UP IHR Conducts Two-Day Capacity Building Workshops

On 7-8 October 2021, the UP Institute of Human Rights (IHR), together with the Foundation for Integrative and Development Studies, International Labour Organization (ILO), and European Union in the Philippines conducted two capacity building workshops on freedom of association (FoA) and mechanisms that address FoA issues for the Department of Labor and Employment, Philippine Economic Zone Authority, employers, and employees, under the ILO’s Safe and Decent Work in Ecozones project. Among the participants were government represented by the Department of Labor and Employment and the National Labor Relations Commission, the PEZA-Mactan Economic Zone Authority, employers including the Employers Confederation of the Philippines and Confederation of Wearable Exporters, and labor unions, among them, Federation of Free Workers, Partido Manggagawa and Sentro.

Opening day 1 of the workshop, Mr. Khalid Hassan, Director of the ILO Country Office of the Philippines spoke about the workshop design that stressed the importance of listening attentively to the grievances and concerns of the stakeholders Thus, the first workshop day centered on the basic principles and guidelines for Freedom of Association and Freedom of Expression while day 2 focused on the tripartite bodies and the stakeholders. Providing an overview of the workshop’s objectives, UP IHR Director Prof. Elizabeth H. Aguiling- Pangalangan, articulated the workshop’s aim to equip participants with knowledge of labor standards and to train them on corporate social responsibility for workers’ rights and on judicial remedies for violations of FoA.

UP Law Professor Patricia Rosalind P. Salvador-Daway, one of the country’s foremost labor law experts, led the first part of the workshop by discussing the domestic and international law bases for the right to freedom of association. Given the inequality between labor and capital as employers have resources whereas workers can only offer their labor, she emphasized the need to balance this inequality. Professor Daway suggested the use of regulatory mechanisms to level the playing field, as both players have crucial roles that deserve the protection of the law.

UP Law Assistant Professor Michael Tiu Jr., who also serves as UP IHR’s Consultant on Business and Human Rights, then spoke on the responsibility of enterprises to respect and protect human rights, starting with a policy commitment. In doing so, he discussed the relationship of human rights abuses on businesses, highlighting corporate responsibility to respect human rights.

Labor law expert Atty. Arnold De Vera, then gave a presentation on the responsibilities of state actors, particularly those from the security sector, to respect labor. He distinguished the 2011 Joint Guidelines during Labor Disputes from the 2012 Guidelines relative to exercise of workers’ rights. He explained that the 2011 Guidelines focus on the right to peaceful picketing, strikes, and concerted activities, while the 2012 Guidelines concentrate on addressing violence and threats against workers and trade unionists. Atty. De Vera stressed the delineation of the roles of the different arms of government vis-a -vis the labor sector.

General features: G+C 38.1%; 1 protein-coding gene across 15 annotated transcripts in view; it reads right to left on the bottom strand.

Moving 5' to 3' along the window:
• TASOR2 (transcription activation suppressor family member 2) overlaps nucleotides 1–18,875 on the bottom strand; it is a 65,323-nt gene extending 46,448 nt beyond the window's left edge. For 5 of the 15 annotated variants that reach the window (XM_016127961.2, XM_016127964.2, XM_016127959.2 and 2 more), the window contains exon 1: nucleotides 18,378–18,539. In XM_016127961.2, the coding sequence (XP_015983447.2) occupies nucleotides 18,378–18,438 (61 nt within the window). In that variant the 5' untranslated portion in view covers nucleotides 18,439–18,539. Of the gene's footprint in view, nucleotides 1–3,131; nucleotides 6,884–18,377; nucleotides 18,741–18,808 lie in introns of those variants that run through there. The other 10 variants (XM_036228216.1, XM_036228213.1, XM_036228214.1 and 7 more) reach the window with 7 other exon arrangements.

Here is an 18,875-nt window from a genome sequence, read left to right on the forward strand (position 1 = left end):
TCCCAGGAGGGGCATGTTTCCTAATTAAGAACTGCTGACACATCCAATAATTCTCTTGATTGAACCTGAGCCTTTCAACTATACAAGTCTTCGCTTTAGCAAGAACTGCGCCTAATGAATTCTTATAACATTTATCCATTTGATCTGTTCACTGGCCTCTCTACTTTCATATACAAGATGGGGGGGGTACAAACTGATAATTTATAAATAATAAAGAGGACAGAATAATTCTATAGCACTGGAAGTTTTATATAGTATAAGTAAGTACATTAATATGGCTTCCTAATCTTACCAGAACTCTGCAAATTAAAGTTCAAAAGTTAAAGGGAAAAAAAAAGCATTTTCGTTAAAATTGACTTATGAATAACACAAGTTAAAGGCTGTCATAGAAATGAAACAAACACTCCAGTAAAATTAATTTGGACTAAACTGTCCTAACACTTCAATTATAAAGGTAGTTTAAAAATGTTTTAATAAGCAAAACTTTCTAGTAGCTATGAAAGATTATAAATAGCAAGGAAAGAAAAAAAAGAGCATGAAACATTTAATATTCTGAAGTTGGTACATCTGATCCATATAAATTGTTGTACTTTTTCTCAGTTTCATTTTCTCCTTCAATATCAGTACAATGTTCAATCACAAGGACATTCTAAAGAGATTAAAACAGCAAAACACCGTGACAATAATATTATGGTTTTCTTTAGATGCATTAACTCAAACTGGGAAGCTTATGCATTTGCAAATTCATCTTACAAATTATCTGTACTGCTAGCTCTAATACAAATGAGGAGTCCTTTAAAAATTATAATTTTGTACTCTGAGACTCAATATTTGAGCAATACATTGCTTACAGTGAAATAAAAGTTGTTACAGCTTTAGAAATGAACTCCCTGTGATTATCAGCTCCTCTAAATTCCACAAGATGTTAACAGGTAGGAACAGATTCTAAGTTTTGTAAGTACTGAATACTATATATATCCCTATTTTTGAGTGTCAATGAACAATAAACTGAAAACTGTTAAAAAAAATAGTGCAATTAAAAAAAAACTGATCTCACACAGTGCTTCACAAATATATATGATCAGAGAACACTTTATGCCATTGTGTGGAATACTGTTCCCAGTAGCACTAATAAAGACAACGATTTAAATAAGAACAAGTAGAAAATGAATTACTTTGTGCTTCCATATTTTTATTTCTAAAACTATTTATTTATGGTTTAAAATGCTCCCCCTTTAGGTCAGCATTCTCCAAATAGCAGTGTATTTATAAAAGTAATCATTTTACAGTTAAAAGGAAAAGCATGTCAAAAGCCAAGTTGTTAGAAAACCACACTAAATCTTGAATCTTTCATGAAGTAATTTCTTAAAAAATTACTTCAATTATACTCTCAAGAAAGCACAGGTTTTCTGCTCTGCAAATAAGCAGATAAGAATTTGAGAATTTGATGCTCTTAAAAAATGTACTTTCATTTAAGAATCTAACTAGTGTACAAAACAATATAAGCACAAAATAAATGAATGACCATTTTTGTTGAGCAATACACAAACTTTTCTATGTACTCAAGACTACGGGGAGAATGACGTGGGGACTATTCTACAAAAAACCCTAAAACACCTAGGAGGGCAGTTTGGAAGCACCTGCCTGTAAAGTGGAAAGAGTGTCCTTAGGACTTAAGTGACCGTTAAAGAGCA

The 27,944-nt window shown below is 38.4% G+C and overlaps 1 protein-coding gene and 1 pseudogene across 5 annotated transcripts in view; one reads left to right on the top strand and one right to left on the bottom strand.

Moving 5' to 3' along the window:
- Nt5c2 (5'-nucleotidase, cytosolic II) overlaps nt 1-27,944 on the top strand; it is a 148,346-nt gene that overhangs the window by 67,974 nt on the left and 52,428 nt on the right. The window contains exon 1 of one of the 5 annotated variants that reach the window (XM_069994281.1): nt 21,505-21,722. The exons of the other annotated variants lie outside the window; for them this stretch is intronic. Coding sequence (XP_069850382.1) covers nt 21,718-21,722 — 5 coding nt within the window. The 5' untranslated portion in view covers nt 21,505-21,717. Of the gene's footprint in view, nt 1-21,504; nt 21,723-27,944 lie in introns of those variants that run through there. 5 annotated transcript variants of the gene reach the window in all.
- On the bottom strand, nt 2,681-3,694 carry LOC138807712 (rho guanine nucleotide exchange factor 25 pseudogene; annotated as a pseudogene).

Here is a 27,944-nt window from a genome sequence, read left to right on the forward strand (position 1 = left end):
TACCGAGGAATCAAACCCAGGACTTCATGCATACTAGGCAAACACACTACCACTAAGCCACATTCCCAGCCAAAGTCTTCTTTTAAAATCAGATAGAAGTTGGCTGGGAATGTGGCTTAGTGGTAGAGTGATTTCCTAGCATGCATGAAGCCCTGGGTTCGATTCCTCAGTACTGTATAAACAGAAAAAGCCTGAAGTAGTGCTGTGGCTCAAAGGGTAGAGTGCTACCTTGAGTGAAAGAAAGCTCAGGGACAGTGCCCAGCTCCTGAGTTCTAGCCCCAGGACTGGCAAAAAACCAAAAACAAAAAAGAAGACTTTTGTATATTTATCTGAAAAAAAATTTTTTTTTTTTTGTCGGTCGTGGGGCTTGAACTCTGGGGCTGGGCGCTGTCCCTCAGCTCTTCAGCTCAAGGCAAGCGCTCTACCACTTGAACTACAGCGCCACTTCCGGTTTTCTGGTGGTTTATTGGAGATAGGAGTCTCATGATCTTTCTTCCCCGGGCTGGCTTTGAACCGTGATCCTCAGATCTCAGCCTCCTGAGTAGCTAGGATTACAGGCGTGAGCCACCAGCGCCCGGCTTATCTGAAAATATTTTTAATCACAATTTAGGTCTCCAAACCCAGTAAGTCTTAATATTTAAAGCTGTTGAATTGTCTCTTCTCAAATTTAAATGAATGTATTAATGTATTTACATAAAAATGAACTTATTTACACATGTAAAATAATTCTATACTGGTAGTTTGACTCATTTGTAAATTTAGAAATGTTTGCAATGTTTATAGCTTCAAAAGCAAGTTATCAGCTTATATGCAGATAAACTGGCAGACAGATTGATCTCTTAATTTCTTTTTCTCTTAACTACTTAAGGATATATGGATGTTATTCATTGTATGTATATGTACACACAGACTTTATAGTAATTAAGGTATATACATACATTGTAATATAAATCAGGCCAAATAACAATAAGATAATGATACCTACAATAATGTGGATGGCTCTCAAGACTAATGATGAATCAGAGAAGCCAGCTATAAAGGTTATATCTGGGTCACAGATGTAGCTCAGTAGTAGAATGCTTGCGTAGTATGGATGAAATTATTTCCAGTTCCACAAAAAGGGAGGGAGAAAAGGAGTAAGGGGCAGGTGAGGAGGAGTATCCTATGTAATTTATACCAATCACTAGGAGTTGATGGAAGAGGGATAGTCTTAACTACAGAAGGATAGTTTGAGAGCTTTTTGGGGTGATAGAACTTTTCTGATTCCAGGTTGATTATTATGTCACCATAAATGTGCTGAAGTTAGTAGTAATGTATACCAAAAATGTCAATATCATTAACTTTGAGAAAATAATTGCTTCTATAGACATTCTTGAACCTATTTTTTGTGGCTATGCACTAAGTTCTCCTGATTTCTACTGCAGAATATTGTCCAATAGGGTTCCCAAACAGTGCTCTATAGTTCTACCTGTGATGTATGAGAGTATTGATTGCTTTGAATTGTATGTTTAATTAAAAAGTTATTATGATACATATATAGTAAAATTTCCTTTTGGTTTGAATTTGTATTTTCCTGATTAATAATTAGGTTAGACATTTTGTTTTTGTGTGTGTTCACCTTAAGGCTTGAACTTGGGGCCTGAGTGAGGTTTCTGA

Atty. De Vera then looked to Supreme Court decisions characterizing civil liberties as having a preferred position especially as against property rights. He restated jurisprudence that held that FoA is not limited to forming unions but also other groups like workers’ associations, and advocated for the right of workers to participate in decision-making processes on matters that involve their rights. In preparation for the workshop proper, a short lecture on affidavit drafting was given by Atty. De Vera, after which a video case presentation made by UP IHR was shown to the participants. They broke out into several groups to work on their exercises with each group facilitated by IHR lawyers and staff. To end Day 1, Atty. De Vera gave comments on each group’s output in a plenary session, observing that most of the participants were able to distinguish between hearsay evidence and what the affiant could state in the sworn statement.

The second workshop, held on 8 October 2021, opened with Director Aguiling-Pangalangan discussing the results of the test poll earlier taken by participants, which gauged their knowledge of Day 1 lectures.

Afterwards, UP Law Professor Evelyn (Leo) Battad, human rights advocate and labor law expert, elaborated on the topic of search and seizure, arrest, detention, and remedies. She reviewed the Constitutional rights of a person during search and seizure, arrest, and detention. She then discussed the proper procedure during these instances and taught the participants what to look out for in cases where there are irregularities in its conduct. She also gave additional legal and practical tips on what to do during these occurrences, what precautions to take, and how to rationally protect one’s rights under these scenarios. Prof. Battad also discussed various remedies in case of violations of rights or deviations from the standard procedure, and the special writs available. After the presentation, an open forum was held to allow the participants to clarify any lingering questions. This was followed by a workshop activity facilitated by the UP IHR lawyers. The discussion groups then presented their outputs in a plenary, which Prof. Battad assessed.

Another set of capacity building workshops are scheduled for 21-22 October 2021 for the security sector.

  • Post category:News
  • Post last modified:October 27, 2021